Stacker distills the week's news from around the world into key facts and figures. This week's takeaways includes the death of Abu Bakr al-Baghdadi, pollution levels in India, and the growth of the U.S. economy. Click through to read more about some of this past week’s biggest headlines.
According to the Bureau of Labor Statistics report released on Friday, 128,000 jobs were added to the U.S. economy in October. The restaurant industry added 47,500 jobs, and retailers added 6,100 jobs in what analysts believe may be a seasonal uptick to prepare for the holidays. The most significant losses were felt in the auto manufacturing industry, which lost 41,600 jobs due in large part the GM strike. Those jobs are expected to return now that a settlement has been reached. The unemployment rate rose slightly from 3.5% to 3.6%.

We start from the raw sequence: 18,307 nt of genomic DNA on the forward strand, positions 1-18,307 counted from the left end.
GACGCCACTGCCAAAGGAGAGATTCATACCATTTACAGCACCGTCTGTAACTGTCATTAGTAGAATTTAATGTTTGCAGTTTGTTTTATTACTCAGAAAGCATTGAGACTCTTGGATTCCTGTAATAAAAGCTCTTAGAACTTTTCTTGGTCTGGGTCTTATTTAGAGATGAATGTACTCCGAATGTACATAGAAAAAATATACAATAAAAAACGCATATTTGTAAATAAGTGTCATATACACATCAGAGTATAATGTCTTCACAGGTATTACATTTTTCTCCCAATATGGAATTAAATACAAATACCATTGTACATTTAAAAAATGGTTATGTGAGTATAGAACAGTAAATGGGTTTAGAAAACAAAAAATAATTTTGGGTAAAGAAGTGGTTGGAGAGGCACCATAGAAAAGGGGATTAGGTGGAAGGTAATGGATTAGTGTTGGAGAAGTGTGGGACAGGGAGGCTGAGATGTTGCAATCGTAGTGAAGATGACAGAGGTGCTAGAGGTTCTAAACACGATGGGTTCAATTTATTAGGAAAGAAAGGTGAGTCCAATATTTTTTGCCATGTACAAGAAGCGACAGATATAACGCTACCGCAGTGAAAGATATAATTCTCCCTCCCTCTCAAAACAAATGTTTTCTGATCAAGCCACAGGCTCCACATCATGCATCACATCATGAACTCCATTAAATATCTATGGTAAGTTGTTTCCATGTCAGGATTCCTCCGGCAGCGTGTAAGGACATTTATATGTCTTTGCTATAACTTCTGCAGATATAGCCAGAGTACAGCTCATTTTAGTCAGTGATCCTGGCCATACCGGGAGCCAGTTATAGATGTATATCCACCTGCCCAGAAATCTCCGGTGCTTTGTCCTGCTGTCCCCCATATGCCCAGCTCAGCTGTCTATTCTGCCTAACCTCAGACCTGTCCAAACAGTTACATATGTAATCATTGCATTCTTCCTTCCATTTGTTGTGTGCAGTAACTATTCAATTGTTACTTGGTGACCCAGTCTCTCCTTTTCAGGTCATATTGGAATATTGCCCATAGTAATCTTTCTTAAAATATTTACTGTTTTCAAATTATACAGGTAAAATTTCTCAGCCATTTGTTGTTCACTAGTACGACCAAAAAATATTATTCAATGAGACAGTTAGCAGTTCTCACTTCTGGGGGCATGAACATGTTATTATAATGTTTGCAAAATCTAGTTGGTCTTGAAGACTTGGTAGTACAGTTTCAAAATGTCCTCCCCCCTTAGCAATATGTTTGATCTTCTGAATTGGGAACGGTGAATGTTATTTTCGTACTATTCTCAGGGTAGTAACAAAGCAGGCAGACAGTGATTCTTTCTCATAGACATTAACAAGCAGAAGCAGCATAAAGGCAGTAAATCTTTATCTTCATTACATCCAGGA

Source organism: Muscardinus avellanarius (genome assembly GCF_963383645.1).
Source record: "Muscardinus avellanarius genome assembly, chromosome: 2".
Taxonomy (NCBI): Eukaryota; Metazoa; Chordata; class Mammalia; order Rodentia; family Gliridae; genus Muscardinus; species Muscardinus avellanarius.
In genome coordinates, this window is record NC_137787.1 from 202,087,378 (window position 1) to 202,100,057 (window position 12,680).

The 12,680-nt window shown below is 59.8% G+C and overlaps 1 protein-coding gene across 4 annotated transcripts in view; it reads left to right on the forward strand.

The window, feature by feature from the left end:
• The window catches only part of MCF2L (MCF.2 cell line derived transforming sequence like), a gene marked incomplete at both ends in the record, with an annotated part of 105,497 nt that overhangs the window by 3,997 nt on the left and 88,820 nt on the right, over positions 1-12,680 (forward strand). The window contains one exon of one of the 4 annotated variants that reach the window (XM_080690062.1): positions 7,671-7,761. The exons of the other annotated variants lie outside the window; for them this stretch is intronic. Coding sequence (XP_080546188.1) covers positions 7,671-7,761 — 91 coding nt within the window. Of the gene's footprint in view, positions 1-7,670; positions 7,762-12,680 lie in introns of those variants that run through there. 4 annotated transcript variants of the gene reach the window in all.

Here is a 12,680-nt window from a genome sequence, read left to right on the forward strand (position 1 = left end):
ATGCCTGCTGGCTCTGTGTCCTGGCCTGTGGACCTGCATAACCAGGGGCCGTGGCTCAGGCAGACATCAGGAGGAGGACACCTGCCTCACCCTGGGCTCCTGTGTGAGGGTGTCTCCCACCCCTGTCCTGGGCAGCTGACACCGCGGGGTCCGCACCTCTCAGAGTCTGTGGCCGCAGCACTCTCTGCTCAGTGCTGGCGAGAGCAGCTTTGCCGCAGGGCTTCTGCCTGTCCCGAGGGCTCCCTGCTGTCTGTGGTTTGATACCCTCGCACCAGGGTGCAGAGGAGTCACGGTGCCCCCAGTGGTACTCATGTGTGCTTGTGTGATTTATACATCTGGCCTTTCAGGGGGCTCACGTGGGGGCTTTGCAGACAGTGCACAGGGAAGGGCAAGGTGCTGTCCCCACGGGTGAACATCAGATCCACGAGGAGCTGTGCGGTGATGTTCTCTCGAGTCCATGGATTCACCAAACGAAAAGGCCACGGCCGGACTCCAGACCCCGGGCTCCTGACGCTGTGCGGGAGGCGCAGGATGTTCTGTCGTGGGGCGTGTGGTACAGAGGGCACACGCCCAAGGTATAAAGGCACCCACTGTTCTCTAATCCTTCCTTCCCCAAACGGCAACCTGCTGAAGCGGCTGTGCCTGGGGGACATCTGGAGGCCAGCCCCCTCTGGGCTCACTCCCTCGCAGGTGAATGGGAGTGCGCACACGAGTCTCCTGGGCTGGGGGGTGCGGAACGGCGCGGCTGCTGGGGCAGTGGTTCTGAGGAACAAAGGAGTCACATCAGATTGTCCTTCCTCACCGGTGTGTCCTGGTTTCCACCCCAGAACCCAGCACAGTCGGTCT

Five million children in India’s capital city of New Delhi will be given face masks in response to hazardous levels of pollution recorded on Friday. New Delhi reported levels over seven times higher than the threshold for what is considered hazardous. A Central Pollution Control Board official said emergency measures will be implemented if pollution levels remain at their current level for 48 hours, including shutting down schools and imposing a rule where only certain cars can drive on certain days.
In an act of defiance against Iraqi security forces, tens of thousands of people gathered in Tahrir Square on Friday for the largest demonstration since the anti-government protests began one month ago. Five people were killed during the demonstration on Friday, bringing the death toll to 255 since the protests began. An additional 350 people were injured in clashes with security forces on Friday.
President Trump announced on Sunday that ISIS leader Abu Bakr al-Baghdadi was killed in a nighttime raid carried out by U.S. special operations forces in northwestern Syria. Al-Baghdadi, the world’s most wanted terrorist, carried a $25 million bounty. Al-Baghdadi was located thanks to the efforts of an informant—an Islamic State operative—who was integral to Al-Baghdadi’s movements around Syria and familiar with the layout of his safe house, according to U.S. and Middle East officials.